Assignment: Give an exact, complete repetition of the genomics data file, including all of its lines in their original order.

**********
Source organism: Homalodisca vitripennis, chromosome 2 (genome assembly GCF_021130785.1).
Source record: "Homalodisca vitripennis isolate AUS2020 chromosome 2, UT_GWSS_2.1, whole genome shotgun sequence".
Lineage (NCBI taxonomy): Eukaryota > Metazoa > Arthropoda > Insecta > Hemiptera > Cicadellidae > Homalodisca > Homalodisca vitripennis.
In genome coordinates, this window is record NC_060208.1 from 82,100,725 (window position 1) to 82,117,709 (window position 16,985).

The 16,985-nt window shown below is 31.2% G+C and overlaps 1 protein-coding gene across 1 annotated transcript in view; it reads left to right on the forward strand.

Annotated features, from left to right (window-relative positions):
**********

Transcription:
Source organism: Homalodisca vitripennis, chromosome 2 (genome assembly GCF_021130785.1).
Source record: "Homalodisca vitripennis isolate AUS2020 chromosome 2, UT_GWSS_2.1, whole genome shotgun sequence".
Lineage (NCBI taxonomy): Eukaryota > Metazoa > Arthropoda > Insecta > Hemiptera > Cicadellidae > Homalodisca > Homalodisca vitripennis.
In genome coordinates, this window is record NC_060208.1 from 82,100,725 (window position 1) to 82,117,709 (window position 16,985).

The 16,985-nt window shown below is 31.2% G+C and overlaps 1 protein-coding gene across 1 annotated transcript in view; it reads left to right on the forward strand.

Annotated features, from left to right (window-relative positions):